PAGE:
New FHA Changes May Affect Your Loan Options
April 3rd, 2013
April 3rd, 2013
Effective April 1, 2013, the Federal Housing Administration (FHA) has increased mortgage insurance premiums. And on June 3, 2013, the agency will institute stricter guidelines and longer durations on required insurance for FHA insured loans.
The FHA, which is a government agency, insures approved mortgage lenders to protect them against losses when homeowners default on their mortgage loans. In the event that a homeowner defaults, the FHA pays a claim (up to 20% of the mortgage value) to the lender. However, for lenders to qualify for this insurance, loans must meet criteria set up by the FHA.
These new FHA changes are being made to increase the agency’s insurance fund reserves. At the end of 2012, this fund had a $16.3 billion deficit due to the high number of foreclosures that occurred during the economic downturn.
Effective April 1, the FHA increased monthly mortgage insurance premiums by 10 basis points or a 0.1 percentage point for most new mortgages, and by 0.05% for mortgage loans of $625,500 or more.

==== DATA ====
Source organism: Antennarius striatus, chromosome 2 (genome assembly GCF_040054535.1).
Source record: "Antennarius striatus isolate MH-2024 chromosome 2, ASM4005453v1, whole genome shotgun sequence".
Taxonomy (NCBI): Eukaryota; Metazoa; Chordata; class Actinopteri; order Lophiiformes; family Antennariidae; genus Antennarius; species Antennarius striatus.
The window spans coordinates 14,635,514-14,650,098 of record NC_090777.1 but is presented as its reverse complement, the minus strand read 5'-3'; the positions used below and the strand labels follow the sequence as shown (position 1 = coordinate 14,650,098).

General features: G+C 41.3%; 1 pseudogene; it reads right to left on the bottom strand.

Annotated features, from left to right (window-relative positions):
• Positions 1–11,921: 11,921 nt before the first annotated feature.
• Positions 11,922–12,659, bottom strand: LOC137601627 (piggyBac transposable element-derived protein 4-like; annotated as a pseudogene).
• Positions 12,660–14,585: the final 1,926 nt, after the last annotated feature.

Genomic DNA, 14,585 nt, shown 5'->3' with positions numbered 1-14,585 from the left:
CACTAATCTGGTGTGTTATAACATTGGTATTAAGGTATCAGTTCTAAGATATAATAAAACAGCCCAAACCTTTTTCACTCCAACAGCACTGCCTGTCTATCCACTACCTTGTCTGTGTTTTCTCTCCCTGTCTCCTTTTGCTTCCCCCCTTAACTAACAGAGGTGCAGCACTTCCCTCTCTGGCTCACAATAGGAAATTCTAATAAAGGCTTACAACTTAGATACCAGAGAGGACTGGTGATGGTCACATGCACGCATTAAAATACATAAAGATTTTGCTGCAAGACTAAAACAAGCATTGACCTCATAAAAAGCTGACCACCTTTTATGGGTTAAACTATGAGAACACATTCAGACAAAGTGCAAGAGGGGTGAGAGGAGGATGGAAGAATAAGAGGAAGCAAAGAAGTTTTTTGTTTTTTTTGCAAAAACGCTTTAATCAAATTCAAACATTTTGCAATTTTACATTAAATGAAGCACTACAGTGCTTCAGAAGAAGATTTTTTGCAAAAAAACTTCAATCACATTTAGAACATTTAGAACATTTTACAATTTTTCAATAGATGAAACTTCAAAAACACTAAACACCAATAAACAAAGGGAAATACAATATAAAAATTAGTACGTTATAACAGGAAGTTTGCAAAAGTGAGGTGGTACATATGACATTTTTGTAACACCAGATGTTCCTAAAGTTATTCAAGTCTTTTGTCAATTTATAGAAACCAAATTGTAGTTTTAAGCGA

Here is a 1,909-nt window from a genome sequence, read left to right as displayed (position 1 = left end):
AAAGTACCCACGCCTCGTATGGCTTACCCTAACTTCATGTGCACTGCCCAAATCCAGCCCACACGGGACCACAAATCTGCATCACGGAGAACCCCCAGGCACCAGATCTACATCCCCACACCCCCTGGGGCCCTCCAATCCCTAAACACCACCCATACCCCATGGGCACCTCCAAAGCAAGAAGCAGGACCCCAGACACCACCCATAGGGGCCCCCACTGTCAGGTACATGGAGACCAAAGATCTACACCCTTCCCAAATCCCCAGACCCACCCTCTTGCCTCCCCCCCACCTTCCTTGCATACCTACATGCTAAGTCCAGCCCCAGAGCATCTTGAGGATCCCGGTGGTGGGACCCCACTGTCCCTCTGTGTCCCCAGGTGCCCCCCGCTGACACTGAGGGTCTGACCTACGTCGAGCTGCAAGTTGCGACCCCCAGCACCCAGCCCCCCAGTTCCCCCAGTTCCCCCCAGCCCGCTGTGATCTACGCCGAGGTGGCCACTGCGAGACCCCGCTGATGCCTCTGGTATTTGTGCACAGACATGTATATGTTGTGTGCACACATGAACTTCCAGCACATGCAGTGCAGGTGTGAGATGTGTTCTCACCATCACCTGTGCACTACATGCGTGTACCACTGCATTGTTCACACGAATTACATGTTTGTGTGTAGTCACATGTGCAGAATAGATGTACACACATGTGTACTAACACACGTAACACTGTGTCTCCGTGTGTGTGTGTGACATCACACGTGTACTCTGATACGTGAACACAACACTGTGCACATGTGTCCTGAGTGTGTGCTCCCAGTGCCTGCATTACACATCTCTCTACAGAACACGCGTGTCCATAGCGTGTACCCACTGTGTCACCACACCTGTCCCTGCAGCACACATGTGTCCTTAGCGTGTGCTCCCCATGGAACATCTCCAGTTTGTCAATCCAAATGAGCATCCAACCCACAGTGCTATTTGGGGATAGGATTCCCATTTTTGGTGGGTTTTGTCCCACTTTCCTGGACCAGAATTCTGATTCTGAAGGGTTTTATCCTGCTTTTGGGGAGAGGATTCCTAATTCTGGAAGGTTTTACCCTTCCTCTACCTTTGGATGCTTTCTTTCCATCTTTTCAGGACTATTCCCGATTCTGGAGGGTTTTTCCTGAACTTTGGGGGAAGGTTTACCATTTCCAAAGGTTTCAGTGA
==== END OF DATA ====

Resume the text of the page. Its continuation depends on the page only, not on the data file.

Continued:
Effective June 3, for loans with less than 10% down, the FHA will no longer cancel mortgage insurance premiums when a borrower has repaid 22% of the loan’s principal, or in other words, 78% of the original loan amount. As a result, borrowers will be required to pay mortgage insurance (based on the unpaid balance) for the full lifetime of the loan or as long as they keep it.
Effective June 3, mandatory manual underwriting will be required on applications by borrowers with credit scores below 620 and debt-to-income ratios exceeding 43%.
Down payment requirements for loans above $625,500 will increase to 5% effective June 3.
The FHA will increase enforcement efforts with FHA-approved and non-FHA-approved lenders who make false advertising claims regarding the requirements borrowers must meet to acquire a new FHA loan following a foreclosure. For borrowers who have experienced a foreclosure and wish to obtain a new FHA-insured loan, they must wait three years after their foreclosure before they can apply for a loan; they must have re-established good credit; and they must meet all FHA underwriting requirements in order to qualify for a loan.
If you’re looking to obtain a new mortgage loan, contact the specialists at Grandview Lending. In light of these FHA changes, we can help you compare an FHA-backed loan versus conventional mortgages with private mortgage insurance to see what may be a better loan option based on your situation.
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